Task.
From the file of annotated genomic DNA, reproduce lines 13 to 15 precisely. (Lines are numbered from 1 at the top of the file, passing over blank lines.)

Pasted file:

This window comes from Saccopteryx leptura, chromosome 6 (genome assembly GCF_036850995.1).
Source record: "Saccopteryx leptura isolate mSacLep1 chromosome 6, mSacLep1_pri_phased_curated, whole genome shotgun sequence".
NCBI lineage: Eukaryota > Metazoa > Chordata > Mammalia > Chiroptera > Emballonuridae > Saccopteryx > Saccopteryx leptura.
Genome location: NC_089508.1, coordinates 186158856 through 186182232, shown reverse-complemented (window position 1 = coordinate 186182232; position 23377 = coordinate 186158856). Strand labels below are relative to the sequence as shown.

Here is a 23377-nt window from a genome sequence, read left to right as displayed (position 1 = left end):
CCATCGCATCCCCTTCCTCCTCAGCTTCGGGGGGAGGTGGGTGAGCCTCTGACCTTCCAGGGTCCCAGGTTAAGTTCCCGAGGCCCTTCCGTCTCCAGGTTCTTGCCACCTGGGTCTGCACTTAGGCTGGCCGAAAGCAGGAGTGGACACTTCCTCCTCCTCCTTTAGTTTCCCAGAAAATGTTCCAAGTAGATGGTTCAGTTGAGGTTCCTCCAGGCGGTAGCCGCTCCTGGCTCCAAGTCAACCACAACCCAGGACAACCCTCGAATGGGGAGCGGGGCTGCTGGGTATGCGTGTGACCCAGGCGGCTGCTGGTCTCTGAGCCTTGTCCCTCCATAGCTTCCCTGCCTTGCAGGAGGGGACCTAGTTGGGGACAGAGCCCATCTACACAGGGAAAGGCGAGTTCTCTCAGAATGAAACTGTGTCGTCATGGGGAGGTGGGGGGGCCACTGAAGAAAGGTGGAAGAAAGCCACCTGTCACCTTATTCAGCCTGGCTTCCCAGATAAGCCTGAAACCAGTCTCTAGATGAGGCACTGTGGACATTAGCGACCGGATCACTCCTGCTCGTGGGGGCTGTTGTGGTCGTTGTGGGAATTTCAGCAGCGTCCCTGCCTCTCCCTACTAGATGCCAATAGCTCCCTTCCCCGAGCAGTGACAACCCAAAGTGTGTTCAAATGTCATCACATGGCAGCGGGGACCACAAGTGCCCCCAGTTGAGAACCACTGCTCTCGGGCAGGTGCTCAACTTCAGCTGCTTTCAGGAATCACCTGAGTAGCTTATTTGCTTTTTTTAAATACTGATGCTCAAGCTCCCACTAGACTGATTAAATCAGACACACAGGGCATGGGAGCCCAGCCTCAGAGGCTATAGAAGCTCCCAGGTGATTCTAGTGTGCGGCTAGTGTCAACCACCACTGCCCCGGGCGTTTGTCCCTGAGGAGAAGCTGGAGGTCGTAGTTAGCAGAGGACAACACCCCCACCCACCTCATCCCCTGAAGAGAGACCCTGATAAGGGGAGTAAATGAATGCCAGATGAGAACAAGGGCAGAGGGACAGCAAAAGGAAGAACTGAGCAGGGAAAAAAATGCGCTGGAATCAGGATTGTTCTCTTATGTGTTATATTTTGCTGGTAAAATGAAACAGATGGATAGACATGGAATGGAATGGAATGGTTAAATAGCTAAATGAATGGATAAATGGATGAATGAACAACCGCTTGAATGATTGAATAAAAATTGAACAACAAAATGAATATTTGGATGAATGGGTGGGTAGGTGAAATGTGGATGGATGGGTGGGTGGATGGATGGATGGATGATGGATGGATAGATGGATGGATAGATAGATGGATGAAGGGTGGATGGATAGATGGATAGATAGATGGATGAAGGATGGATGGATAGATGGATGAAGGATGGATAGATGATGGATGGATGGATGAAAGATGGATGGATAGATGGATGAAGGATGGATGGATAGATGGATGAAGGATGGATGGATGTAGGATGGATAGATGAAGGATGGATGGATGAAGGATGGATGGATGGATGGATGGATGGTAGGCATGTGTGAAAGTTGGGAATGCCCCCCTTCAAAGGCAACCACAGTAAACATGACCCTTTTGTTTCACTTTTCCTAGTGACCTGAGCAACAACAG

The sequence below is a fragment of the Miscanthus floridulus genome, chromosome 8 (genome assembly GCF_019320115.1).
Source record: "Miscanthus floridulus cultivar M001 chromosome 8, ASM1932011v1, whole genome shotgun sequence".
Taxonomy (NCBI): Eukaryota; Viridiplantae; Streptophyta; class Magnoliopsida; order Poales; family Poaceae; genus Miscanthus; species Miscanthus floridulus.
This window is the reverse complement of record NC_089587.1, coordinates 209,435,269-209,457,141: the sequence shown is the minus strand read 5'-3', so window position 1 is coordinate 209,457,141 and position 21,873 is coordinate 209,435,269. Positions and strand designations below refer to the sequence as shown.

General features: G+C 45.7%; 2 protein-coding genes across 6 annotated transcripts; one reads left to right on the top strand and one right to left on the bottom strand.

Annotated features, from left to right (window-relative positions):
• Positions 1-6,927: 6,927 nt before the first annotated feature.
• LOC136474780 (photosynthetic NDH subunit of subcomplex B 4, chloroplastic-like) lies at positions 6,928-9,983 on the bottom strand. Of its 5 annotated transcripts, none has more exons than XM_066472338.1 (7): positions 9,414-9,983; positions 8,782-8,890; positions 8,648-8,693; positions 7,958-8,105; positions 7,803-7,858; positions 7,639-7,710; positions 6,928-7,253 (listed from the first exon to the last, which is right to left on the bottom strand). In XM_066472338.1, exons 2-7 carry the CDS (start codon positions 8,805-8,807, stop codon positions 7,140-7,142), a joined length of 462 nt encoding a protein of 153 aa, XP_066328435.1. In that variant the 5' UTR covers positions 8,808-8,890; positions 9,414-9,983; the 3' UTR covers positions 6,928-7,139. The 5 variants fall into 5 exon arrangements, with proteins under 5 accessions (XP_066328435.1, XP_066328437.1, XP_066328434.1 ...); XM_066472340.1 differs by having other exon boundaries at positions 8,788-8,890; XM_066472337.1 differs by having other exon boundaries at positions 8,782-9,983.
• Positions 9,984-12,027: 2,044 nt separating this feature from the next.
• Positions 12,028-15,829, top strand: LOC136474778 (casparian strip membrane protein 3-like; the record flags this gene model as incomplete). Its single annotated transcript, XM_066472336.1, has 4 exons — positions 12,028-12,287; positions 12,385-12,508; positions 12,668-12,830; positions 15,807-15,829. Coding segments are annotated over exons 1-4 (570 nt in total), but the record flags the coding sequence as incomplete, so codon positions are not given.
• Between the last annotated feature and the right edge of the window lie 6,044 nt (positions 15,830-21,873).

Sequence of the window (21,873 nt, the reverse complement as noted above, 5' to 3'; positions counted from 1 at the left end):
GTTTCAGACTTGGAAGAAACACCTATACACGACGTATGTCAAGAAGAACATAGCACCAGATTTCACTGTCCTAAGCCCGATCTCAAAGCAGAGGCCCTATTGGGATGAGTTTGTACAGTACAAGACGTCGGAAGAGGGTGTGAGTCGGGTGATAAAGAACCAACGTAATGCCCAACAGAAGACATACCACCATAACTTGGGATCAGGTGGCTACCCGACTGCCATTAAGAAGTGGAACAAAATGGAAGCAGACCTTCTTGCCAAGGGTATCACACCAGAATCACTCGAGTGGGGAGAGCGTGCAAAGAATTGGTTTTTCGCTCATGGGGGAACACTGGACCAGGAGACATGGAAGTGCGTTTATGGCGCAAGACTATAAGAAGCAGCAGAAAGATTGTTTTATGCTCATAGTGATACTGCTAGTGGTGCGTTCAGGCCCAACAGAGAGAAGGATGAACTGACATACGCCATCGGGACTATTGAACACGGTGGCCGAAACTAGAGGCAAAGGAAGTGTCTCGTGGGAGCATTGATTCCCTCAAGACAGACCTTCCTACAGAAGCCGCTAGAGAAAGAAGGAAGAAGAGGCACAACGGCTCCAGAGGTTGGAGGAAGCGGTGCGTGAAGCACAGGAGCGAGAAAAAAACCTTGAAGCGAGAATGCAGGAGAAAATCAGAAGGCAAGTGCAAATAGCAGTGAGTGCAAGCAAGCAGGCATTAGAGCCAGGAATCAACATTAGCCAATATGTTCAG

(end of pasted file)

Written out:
• Positions 1-6,927: 6,927 nt before the first annotated feature.
• LOC136474780 (photosynthetic NDH subunit of subcomplex B 4, chloroplastic-like) lies at positions 6,928-9,983 on the bottom strand. Of its 5 annotated transcripts, none has more exons than XM_066472338.1 (7): positions 9,414-9,983; positions 8,782-8,890; positions 8,648-8,693; positions 7,958-8,105; positions 7,803-7,858; positions 7,639-7,710; positions 6,928-7,253 (listed from the first exon to the last, which is right to left on the bottom strand). In XM_066472338.1, exons 2-7 carry the CDS (start codon positions 8,805-8,807, stop codon positions 7,140-7,142), a joined length of 462 nt encoding a protein of 153 aa, XP_066328435.1. In that variant the 5' UTR covers positions 8,808-8,890; positions 9,414-9,983; the 3' UTR covers positions 6,928-7,139. The 5 variants fall into 5 exon arrangements, with proteins under 5 accessions (XP_066328435.1, XP_066328437.1, XP_066328434.1 ...); XM_066472340.1 differs by having other exon boundaries at positions 8,788-8,890; XM_066472337.1 differs by having other exon boundaries at positions 8,782-9,983.
• Positions 9,984-12,027: 2,044 nt separating this feature from the next.